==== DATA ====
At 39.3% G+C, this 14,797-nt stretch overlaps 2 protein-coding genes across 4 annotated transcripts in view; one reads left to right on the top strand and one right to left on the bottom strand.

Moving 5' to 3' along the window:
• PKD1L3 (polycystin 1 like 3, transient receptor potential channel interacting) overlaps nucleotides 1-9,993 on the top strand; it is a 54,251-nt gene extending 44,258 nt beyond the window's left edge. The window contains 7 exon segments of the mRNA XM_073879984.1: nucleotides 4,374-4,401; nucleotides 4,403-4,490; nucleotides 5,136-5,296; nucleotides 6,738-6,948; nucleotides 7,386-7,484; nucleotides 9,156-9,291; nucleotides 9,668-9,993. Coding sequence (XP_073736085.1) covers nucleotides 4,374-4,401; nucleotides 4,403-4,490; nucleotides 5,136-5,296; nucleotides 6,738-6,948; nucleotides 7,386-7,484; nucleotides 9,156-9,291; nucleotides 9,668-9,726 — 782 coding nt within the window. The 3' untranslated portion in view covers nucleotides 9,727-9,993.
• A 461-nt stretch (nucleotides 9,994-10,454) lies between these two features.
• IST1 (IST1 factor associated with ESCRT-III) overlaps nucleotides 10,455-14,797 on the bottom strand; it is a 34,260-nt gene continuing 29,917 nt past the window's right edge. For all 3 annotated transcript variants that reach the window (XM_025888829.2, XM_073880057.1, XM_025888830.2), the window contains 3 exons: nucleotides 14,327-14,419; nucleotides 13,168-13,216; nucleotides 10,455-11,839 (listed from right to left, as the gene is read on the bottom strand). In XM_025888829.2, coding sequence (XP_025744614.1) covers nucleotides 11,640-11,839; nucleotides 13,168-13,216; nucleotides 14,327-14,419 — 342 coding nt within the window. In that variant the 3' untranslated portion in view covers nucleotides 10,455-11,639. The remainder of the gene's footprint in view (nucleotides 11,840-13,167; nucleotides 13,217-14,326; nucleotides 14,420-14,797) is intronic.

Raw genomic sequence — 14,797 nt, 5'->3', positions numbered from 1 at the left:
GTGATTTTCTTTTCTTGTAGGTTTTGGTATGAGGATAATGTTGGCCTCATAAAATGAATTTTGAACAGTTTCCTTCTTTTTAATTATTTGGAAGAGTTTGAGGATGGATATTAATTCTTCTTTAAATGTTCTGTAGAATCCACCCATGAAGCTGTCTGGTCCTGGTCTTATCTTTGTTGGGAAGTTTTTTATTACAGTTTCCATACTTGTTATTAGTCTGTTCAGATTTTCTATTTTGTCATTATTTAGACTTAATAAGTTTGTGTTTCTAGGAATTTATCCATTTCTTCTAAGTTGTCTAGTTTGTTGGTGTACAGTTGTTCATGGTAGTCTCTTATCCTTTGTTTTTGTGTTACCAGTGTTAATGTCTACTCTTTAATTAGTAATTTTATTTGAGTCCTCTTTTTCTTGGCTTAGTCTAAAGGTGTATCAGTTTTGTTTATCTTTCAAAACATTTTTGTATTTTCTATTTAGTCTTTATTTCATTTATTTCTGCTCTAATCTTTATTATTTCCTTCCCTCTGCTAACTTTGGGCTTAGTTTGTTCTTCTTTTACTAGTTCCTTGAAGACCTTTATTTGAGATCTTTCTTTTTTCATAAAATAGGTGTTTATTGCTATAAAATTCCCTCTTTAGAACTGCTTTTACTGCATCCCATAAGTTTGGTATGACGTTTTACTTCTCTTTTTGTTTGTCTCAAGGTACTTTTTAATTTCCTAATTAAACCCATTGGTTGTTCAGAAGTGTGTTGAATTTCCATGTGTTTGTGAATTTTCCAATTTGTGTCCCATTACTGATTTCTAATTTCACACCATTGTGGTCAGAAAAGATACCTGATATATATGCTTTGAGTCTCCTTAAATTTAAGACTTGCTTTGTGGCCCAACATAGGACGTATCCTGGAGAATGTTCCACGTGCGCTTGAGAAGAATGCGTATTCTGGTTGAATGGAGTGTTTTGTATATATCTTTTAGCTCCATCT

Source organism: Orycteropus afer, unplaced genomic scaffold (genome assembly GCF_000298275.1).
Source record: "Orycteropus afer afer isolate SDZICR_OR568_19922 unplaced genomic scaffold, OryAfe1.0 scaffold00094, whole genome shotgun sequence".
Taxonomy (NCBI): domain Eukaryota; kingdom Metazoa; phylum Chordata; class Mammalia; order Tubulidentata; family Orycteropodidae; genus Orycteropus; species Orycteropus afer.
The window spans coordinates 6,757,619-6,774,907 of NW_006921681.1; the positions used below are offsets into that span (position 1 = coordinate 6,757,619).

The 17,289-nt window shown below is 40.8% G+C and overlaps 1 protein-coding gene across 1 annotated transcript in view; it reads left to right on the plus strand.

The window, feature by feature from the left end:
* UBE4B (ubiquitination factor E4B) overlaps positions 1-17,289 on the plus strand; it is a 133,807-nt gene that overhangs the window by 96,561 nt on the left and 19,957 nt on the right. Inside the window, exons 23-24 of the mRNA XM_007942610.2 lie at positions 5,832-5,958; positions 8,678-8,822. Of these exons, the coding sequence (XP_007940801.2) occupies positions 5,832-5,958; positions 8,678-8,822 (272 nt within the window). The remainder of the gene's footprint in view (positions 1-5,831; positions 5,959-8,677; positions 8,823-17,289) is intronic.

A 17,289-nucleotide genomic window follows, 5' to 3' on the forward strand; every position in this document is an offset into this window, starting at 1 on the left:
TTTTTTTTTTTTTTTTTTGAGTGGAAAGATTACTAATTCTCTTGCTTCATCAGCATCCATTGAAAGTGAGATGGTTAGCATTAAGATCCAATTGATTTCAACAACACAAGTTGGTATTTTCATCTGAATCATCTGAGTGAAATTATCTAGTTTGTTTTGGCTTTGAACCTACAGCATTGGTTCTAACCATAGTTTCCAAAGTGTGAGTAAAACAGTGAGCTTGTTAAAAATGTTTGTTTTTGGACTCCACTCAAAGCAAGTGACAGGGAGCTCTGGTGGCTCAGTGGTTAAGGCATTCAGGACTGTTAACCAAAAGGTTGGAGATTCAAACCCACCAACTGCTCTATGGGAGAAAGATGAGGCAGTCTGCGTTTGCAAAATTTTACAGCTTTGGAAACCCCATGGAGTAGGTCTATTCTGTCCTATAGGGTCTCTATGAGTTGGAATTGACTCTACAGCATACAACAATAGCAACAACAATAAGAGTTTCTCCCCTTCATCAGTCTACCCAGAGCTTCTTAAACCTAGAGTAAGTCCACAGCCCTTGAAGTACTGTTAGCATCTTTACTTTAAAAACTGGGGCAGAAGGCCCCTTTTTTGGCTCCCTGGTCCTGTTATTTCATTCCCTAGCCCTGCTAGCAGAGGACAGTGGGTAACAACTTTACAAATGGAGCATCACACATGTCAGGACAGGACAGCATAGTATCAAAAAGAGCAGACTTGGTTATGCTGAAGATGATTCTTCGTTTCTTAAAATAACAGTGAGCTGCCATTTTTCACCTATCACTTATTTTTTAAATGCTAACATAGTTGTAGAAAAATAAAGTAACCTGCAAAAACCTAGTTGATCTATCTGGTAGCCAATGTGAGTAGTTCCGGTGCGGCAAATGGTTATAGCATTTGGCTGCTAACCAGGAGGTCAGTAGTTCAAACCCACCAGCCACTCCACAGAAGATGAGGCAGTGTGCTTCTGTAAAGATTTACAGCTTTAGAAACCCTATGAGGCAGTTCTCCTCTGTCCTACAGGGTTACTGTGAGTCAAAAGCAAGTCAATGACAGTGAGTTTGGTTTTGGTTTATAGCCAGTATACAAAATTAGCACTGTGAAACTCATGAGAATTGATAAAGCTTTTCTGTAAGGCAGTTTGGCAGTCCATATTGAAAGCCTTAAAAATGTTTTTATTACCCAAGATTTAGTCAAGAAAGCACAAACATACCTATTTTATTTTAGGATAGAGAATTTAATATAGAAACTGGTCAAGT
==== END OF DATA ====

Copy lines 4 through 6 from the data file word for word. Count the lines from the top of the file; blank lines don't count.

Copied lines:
• A 461-nt stretch (nucleotides 9,994-10,454) lies between these two features.
• IST1 (IST1 factor associated with ESCRT-III) overlaps nucleotides 10,455-14,797 on the bottom strand; it is a 34,260-nt gene continuing 29,917 nt past the window's right edge. For all 3 annotated transcript variants that reach the window (XM_025888829.2, XM_073880057.1, XM_025888830.2), the window contains 3 exons: nucleotides 14,327-14,419; nucleotides 13,168-13,216; nucleotides 10,455-11,839 (listed from right to left, as the gene is read on the bottom strand). In XM_025888829.2, coding sequence (XP_025744614.1) covers nucleotides 11,640-11,839; nucleotides 13,168-13,216; nucleotides 14,327-14,419 — 342 coding nt within the window. In that variant the 3' untranslated portion in view covers nucleotides 10,455-11,639. The remainder of the gene's footprint in view (nucleotides 11,840-13,167; nucleotides 13,217-14,326; nucleotides 14,420-14,797) is intronic.

Raw genomic sequence — 14,797 nt, 5'->3', positions numbered from 1 at the left: